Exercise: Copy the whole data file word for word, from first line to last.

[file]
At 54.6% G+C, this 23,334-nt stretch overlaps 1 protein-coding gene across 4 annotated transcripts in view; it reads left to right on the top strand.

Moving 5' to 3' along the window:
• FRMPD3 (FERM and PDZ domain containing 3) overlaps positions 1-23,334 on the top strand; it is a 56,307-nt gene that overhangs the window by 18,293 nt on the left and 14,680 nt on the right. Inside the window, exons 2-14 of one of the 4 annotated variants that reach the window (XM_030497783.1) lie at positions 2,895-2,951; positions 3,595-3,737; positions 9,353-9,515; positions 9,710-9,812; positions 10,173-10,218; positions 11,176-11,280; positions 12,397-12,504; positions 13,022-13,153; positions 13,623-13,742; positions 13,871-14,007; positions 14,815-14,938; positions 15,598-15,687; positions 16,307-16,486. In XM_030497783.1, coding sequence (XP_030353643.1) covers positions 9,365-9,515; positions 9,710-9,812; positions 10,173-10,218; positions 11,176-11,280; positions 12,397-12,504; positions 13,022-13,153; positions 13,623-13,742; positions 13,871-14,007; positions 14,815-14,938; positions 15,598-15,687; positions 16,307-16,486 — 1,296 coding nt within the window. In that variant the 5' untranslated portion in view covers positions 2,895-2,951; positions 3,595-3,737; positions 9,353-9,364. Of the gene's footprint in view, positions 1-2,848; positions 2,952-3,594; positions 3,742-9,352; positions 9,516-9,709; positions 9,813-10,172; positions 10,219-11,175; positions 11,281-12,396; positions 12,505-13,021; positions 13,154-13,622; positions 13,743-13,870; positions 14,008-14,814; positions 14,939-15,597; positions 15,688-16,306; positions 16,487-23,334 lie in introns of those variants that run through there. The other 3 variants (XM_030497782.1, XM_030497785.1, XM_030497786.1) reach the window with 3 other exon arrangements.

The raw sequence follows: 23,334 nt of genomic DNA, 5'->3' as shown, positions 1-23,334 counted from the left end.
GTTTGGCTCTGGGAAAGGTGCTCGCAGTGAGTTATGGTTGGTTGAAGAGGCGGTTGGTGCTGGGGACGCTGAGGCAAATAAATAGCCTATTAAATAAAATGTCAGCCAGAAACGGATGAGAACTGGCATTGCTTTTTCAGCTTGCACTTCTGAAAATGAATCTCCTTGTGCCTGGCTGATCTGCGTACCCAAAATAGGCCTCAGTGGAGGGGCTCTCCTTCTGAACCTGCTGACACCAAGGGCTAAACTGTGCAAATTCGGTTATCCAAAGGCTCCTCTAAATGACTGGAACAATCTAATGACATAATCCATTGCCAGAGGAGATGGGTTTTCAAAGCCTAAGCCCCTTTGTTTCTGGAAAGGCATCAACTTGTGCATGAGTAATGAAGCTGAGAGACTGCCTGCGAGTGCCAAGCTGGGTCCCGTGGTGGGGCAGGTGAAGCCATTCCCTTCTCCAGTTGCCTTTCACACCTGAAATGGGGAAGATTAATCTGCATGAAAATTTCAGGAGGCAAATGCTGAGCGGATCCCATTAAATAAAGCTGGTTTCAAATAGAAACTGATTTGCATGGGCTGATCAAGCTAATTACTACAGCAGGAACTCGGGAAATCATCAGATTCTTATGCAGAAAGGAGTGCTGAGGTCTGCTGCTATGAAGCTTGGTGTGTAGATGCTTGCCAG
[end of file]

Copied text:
At 54.6% G+C, this 23,334-nt stretch overlaps 1 protein-coding gene across 4 annotated transcripts in view; it reads left to right on the top strand.

Moving 5' to 3' along the window:
• FRMPD3 (FERM and PDZ domain containing 3) overlaps positions 1-23,334 on the top strand; it is a 56,307-nt gene that overhangs the window by 18,293 nt on the left and 14,680 nt on the right. Inside the window, exons 2-14 of one of the 4 annotated variants that reach the window (XM_030497783.1) lie at positions 2,895-2,951; positions 3,595-3,737; positions 9,353-9,515; positions 9,710-9,812; positions 10,173-10,218; positions 11,176-11,280; positions 12,397-12,504; positions 13,022-13,153; positions 13,623-13,742; positions 13,871-14,007; positions 14,815-14,938; positions 15,598-15,687; positions 16,307-16,486. In XM_030497783.1, coding sequence (XP_030353643.1) covers positions 9,365-9,515; positions 9,710-9,812; positions 10,173-10,218; positions 11,176-11,280; positions 12,397-12,504; positions 13,022-13,153; positions 13,623-13,742; positions 13,871-14,007; positions 14,815-14,938; positions 15,598-15,687; positions 16,307-16,486 — 1,296 coding nt within the window. In that variant the 5' untranslated portion in view covers positions 2,895-2,951; positions 3,595-3,737; positions 9,353-9,364. Of the gene's footprint in view, positions 1-2,848; positions 2,952-3,594; positions 3,742-9,352; positions 9,516-9,709; positions 9,813-10,172; positions 10,219-11,175; positions 11,281-12,396; positions 12,505-13,021; positions 13,154-13,622; positions 13,743-13,870; positions 14,008-14,814; positions 14,939-15,597; positions 15,688-16,306; positions 16,487-23,334 lie in introns of those variants that run through there. The other 3 variants (XM_030497782.1, XM_030497785.1, XM_030497786.1) reach the window with 3 other exon arrangements.

The raw sequence follows: 23,334 nt of genomic DNA, 5'->3' as shown, positions 1-23,334 counted from the left end.
GTTTGGCTCTGGGAAAGGTGCTCGCAGTGAGTTATGGTTGGTTGAAGAGGCGGTTGGTGCTGGGGACGCTGAGGCAAATAAATAGCCTATTAAATAAAATGTCAGCCAGAAACGGATGAGAACTGGCATTGCTTTTTCAGCTTGCACTTCTGAAAATGAATCTCCTTGTGCCTGGCTGATCTGCGTACCCAAAATAGGCCTCAGTGGAGGGGCTCTCCTTCTGAACCTGCTGACACCAAGGGCTAAACTGTGCAAATTCGGTTATCCAAAGGCTCCTCTAAATGACTGGAACAATCTAATGACATAATCCATTGCCAGAGGAGATGGGTTTTCAAAGCCTAAGCCCCTTTGTTTCTGGAAAGGCATCAACTTGTGCATGAGTAATGAAGCTGAGAGACTGCCTGCGAGTGCCAAGCTGGGTCCCGTGGTGGGGCAGGTGAAGCCATTCCCTTCTCCAGTTGCCTTTCACACCTGAAATGGGGAAGATTAATCTGCATGAAAATTTCAGGAGGCAAATGCTGAGCGGATCCCATTAAATAAAGCTGGTTTCAAATAGAAACTGATTTGCATGGGCTGATCAAGCTAATTACTACAGCAGGAACTCGGGAAATCATCAGATTCTTATGCAGAAAGGAGTGCTGAGGTCTGCTGCTATGAAGCTTGGTGTGTAGATGCTTGCCAG